"Protecting Wildlife Habitat"

Lost Art Found: A Remarkable Discovery at Bear Run

Adam Crider and Seth Weible
Adam Crider and Seth Weible display their find — the right hindquarter of Horseman.

It’s not every day that someone finds buried treasure, and one would hardly expect to find lost artifacts buried under the silt of a stream in Western Pennsylvania. Still, every once in a while something that has been assumed lost forever turns up when you least expect it — which is exactly what happened in August to Seth Weible, a Fallingwater tour guide.

Marino Marini’s Horseman, or The Angel of the City as it is sometimes called, was one of Fallingwater’s most prominent pieces of art lost during a flood at Bear Run in August 1956. A seminal work by this Italian artist of the modern movement, the sculpture depicts a nude man sitting with outstretched arms on horse. It was greatly prized by the Kaufmann family as an exceptional part of their outdoor sculpture collection.

“The Kaufmanns’ ownership of this sculpture is testament to their appreciation of modern art and the refinement of their connoisseurship,” said Justin Gunther, Fallingwater’s curator, buildings and collections. Castings of Horseman are on display at the Peggy Guggenheim Collection in Venice, as well as the J. Paul Getty Museum in Los Angeles.

Two important pieces of art at Fallingwater were lost or damaged by floodwater during the August 1956 flood. The flooding was so intense that runoff from the hillside above Fallingwater was carried down the hill and into the Kaufmann family’s living room. Mud had to be removed with spades from the house’s interior. Another outdoor sculpture damaged was Jacques Lipchitz’s Mother and Child, which was eventually recovered and conserved. Unfortunately, after the floodwaters died down, all that could be recovered of Horseman was a portion of the right hindquarter. Multiple search parties, including a snorkeling venture, have scoured the stream, but have always returned empty-handed. After years, the sculpture became part of Fallingwater lore, a vanished treasure from the house’s past.

Then, in late August of this year, while exploring Bear Run, Fallingwater tour guide Seth Weible noticed something odd sticking out of the mud and clay on the stream bank, about three quarters of a mile downstream from Fallingwater.

A. James and Darthea Speyer with Horseman.

“I had heard the story. I knew that in 1956 a flood had occurred, and that they never found all the pieces. Every time that I’d go hiking downstream I’d keep my eye out for something, but when we were walking up the stream that day I saw something that didn’t seem natural. That’s how I picked it out. Only about four inches were sticking out of the mud.”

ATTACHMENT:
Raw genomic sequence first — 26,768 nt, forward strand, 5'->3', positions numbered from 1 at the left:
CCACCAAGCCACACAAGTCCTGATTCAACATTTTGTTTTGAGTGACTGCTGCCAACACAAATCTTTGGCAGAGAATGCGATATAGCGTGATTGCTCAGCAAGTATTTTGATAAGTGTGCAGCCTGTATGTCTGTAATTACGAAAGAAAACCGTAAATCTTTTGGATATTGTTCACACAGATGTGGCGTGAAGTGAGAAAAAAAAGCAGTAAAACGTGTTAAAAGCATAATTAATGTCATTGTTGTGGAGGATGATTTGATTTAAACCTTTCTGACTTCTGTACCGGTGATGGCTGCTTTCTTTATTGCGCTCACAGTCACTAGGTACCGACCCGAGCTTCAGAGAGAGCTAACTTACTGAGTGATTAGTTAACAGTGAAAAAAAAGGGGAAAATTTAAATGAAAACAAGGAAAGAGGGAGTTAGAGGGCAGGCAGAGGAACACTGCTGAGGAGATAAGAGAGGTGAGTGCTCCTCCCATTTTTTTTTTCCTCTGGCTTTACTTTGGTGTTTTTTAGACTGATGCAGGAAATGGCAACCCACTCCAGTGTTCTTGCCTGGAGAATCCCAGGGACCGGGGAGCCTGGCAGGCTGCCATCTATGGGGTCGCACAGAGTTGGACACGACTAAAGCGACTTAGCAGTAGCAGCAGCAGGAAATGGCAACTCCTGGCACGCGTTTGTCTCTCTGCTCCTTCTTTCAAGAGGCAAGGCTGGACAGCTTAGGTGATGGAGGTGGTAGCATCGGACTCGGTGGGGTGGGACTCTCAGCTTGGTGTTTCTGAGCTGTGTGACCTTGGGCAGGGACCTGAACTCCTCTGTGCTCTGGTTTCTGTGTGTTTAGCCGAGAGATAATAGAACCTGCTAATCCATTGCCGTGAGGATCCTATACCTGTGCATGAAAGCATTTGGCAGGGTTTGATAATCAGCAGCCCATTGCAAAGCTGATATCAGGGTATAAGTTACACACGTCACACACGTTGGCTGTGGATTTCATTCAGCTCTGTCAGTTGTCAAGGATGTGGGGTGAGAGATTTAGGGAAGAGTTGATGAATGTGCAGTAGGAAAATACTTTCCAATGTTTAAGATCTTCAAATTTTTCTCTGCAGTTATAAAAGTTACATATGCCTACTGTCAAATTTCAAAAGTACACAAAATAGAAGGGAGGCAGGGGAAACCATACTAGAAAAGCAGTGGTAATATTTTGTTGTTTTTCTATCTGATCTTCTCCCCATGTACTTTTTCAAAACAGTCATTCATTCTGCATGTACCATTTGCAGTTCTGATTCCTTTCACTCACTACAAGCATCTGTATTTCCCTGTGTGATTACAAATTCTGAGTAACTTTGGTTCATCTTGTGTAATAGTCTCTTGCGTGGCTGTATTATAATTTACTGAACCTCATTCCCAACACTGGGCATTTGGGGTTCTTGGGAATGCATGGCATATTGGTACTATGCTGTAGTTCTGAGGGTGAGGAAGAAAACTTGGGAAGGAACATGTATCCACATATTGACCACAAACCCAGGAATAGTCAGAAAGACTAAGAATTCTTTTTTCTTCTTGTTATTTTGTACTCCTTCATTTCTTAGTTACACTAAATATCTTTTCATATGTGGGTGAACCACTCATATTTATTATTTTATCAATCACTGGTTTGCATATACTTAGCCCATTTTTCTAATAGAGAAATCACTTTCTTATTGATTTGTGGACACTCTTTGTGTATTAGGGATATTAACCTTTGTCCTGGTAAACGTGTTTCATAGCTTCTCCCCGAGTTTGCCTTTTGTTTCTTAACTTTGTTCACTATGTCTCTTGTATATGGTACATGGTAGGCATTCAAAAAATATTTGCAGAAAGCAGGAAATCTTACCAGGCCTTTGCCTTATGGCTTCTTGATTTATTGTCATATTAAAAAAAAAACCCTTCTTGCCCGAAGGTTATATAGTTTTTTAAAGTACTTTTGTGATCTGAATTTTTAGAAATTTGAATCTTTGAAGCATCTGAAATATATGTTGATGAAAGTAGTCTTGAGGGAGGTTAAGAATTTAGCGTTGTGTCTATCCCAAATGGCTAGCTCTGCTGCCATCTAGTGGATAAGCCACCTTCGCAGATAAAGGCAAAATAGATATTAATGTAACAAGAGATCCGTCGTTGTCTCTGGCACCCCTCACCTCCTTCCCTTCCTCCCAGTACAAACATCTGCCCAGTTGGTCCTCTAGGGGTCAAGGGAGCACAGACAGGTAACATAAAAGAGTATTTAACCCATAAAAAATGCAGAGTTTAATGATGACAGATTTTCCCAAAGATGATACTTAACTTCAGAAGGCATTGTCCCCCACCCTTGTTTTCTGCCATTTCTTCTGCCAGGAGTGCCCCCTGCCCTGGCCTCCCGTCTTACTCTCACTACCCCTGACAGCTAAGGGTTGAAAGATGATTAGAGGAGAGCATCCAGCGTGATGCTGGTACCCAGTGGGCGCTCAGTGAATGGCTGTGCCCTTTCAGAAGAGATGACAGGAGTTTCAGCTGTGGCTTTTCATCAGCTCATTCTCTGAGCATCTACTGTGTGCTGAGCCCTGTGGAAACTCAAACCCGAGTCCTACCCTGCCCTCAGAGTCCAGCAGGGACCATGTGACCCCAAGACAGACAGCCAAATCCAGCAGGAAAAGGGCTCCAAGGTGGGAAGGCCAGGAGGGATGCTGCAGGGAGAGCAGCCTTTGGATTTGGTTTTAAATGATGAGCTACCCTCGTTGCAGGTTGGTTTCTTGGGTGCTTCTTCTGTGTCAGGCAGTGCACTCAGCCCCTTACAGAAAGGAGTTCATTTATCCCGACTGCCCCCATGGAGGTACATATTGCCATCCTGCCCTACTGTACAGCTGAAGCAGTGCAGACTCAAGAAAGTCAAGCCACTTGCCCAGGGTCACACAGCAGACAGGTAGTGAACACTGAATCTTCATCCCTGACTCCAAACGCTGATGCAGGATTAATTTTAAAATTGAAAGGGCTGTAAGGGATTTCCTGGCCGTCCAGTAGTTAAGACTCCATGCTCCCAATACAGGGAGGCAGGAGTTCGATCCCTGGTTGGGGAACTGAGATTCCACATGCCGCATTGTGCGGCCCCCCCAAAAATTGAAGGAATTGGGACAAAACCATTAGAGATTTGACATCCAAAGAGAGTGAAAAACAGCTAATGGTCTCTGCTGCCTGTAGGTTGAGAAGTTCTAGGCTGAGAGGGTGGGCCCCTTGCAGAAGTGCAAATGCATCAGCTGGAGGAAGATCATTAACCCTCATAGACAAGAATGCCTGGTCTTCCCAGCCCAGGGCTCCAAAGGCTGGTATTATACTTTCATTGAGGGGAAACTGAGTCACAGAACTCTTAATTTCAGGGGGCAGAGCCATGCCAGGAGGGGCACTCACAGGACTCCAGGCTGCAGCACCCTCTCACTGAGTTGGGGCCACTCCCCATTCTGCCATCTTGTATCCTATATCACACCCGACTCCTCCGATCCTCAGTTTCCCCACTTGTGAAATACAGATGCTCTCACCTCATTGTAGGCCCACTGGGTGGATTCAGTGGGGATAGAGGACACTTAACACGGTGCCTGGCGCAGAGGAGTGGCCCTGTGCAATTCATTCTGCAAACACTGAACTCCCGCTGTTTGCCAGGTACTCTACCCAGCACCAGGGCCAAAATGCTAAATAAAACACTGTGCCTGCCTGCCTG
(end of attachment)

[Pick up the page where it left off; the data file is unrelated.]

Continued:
What Weible found was the other half of the horse’s hindquarters. It’s only fitting that he found this piece of Fallingwater’s history. Weible’s family is tied closely to the history of Fallingwater: His grandfather Eugene “Gene” Work and great uncle Glenn Work helped to build the Fallingwater guest house. Weible’s older brother and sister, Justin and Stephanie Weible, both work as tour guides as well.

On the day after his discovery, Seth Weible and his longtime friend Adam Crider returned to the same spot in the stream, with permission from the Western Pennsylvania Conservancy to excavate this valuable fragment. After hours of digging, the duo unearthed a sizable piece of Horseman from the spot into which it had settled 53 years ago. Weible and Crider returned with this piece of work in tow, just in time to display the fragment during Fallingwater’s annual Twilight Tour. At the event, Seth Weible was given the opportunity to describe his experience to curious attendees.

“Seth’s discovery serves to remind us of this remarkable work and the important place it once held in the family’s exceptional collection of outdoor sculpture,” said Gunther.

This holiday season,
give the gift of a legacy.

Fallingwater sketch

Fallingwater’s windows are suffering from the effects of weather and time. The new Fallingwater Window Legacy Fund enables replacement of the house’s current window glass and supports future glass replacement.

Click here to learn more